2023 – the year of direct action

By Dirk Singer / January 14, 2023

Our new Sustainable Aviation 2023 Trends report looks at how and why the battle for climate action is expected to grow more heated this year and what visionary executives can do to stay ahead. Download the full report here.

According to Andreas Malm, a Swedish academic, climate activist and author of ‘How to blow up a pipeline’, hardly any transformative social movement has succeeded without an element of non-peaceful protest.

As a result, Malm says that to be effective, the climate change movement will need to shift to acts of sabotage, especially against what he calls sources of ‘luxury emissions.’

Whether or not we will see actual damage or sabotage at airports, we do expect there to be an increased level of activity by climate change groups when targeting aviation.

2023 will be a year of direct action with high-profile, disruptive protests targeted against air travel designed to generate maximum publicity.

We expect this to be the case despite the announcement by Extinction Rebellion (XR) in the UK that in 2023 they will shift away from disruptive tactics.

First of all, this announcement is UK specific, and secondly, more radical groups such as ‘Just Stop Oil’ have since emerged – Just Stop Oil, for example, was responsible for throwing soup at the Van Gogh painting, which made news headlines worldwide.

As a result, expect to see the blocking of runways, as happened in Munich in December, and sit-ins in private jet terminals, similar to the global protest that took place in Amsterdam and other cities in November.

In fact, a good indicator of what to expect comes from 2019 and early 2020 before the pandemic caused the air travel shut down and so a stop in aviation-focused protests.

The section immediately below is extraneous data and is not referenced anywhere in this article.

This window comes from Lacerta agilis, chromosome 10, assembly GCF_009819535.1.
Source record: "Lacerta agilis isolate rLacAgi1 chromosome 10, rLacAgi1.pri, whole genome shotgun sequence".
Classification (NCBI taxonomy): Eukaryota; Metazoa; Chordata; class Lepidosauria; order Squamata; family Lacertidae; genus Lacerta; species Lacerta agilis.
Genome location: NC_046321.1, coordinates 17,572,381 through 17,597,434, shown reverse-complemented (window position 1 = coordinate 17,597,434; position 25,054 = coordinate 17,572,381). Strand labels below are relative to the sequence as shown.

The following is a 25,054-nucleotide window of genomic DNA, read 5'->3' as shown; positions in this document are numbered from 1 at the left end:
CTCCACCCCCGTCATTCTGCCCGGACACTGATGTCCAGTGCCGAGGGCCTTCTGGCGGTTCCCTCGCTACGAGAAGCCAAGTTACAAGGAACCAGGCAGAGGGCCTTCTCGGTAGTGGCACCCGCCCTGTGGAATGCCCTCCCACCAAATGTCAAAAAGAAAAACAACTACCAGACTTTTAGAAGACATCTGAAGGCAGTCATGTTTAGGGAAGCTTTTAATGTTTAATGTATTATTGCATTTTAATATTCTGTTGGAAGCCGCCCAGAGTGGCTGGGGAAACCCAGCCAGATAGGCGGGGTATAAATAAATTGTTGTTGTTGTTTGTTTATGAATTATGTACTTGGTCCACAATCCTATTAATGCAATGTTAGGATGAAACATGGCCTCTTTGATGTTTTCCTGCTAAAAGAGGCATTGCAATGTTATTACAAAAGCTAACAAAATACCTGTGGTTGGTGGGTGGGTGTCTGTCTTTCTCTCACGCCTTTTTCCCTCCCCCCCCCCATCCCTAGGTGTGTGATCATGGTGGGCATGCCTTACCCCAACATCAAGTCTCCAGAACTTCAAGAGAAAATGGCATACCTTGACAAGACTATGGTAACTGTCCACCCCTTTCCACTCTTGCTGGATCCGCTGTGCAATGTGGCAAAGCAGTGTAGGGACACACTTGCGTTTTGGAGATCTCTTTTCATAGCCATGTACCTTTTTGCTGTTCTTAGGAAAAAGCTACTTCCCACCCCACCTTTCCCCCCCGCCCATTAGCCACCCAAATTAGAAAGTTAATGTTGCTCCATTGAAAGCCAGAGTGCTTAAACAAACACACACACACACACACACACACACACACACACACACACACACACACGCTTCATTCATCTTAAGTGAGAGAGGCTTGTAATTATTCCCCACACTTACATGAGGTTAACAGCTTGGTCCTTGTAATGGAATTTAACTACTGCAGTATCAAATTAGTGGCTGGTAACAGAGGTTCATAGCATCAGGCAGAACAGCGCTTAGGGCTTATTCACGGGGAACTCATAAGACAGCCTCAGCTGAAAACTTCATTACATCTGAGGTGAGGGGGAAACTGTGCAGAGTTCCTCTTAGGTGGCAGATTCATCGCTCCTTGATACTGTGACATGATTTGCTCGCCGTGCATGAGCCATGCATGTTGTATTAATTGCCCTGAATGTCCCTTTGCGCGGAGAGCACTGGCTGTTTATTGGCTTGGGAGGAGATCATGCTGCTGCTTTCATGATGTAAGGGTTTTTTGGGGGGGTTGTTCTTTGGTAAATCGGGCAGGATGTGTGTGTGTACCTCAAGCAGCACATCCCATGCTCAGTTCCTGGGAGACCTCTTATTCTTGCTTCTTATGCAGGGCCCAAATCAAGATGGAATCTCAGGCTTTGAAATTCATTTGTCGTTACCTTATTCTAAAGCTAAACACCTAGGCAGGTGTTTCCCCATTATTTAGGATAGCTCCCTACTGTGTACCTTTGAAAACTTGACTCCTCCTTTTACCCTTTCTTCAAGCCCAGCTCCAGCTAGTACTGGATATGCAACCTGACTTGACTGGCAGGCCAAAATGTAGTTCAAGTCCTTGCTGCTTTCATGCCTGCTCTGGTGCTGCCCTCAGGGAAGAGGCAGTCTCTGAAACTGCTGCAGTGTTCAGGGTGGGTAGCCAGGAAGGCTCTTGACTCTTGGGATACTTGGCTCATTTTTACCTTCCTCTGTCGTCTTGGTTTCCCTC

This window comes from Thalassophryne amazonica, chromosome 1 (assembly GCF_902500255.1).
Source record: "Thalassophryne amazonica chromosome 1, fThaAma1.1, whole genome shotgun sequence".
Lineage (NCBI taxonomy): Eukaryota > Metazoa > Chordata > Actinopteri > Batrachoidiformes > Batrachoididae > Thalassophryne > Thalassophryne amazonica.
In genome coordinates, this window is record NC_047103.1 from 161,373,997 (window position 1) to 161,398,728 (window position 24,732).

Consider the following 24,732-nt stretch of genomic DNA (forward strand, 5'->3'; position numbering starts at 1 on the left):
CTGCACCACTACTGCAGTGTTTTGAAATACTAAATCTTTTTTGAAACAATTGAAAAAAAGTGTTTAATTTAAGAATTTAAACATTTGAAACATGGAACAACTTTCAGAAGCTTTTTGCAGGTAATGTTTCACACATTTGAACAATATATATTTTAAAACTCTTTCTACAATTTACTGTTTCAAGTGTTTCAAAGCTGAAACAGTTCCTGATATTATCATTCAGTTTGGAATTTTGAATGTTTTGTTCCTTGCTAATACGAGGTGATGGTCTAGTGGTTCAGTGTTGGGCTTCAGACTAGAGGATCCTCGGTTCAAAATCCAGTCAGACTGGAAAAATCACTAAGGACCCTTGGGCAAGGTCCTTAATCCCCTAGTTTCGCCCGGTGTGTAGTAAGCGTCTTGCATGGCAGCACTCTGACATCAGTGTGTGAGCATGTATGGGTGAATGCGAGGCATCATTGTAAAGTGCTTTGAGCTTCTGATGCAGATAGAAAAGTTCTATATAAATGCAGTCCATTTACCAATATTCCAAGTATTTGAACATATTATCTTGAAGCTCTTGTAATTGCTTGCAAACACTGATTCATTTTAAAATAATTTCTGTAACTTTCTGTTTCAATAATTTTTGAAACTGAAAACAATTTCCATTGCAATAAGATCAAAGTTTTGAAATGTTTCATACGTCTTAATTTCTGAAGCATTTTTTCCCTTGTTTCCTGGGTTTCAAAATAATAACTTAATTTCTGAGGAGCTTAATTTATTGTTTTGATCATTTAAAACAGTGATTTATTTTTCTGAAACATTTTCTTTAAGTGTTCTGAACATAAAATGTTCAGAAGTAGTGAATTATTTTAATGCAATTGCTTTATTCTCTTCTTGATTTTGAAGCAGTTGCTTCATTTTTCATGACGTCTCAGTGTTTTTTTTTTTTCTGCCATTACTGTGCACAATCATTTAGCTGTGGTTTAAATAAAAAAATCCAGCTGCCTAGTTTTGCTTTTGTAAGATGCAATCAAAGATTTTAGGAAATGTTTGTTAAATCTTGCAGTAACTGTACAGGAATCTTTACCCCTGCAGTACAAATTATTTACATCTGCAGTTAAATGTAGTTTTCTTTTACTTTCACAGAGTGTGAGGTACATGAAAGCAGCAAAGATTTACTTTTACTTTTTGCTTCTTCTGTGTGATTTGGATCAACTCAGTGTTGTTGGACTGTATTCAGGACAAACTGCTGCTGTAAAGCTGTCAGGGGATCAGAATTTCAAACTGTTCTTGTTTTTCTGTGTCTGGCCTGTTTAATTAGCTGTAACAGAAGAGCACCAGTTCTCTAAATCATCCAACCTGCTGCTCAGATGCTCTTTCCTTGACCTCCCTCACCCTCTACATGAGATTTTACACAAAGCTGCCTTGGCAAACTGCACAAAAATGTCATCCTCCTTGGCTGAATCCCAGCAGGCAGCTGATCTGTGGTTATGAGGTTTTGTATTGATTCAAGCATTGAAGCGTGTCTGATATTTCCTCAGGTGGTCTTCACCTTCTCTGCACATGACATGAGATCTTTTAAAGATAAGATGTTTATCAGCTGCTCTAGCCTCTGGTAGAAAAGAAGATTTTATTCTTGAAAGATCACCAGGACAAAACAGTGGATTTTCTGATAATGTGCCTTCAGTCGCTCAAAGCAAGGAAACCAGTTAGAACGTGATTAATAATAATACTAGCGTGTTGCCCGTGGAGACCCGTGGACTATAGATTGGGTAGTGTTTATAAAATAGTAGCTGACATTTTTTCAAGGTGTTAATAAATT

Before COVID hit, protests stopped fossil fuel delivery trains reaching Stockholm’s Arlanda airport. Meanwhile, at London Heathrow Airport, activists threatened to disrupt flights by flying drones around the perimeter of LHR.

We also expect to see more court cases against Governments’ perceived failure to tackle aviation emissions, as happened in the UK and Sweden, and legal action against airlines seen to be engaged in so-called greenwashing (see our greenwashing report).

Why are climate change groups taking these steps?

There’s a belief that we are facing a global emergency, and so drastic measures are needed.

This is then combined with a feeling that ‘big aviation’ is engaged in greenwashing talk instead of action while carrying on with fossil fuel burning growth. Read more about this in our article here.

More aviation-specific sustainability updates and analysis can be found in our weekly Sustainability In The Air newsletter, led by SimpliFlying’s Research Director Dirk Singer. Do subscribe to our send-out to stay on top of the latest trends.

Suggested Articles

Thomas Fowler is taking Ryanair towards net zero via “ ...


Paul Griffiths, CEO of Dubai Airports in conversation with S ...


The Sustainability In The Air Podcast Is Back For Its Third ...


Deep Dive: 10 Airline Leaders on their Sustainability Strategies

No, thanks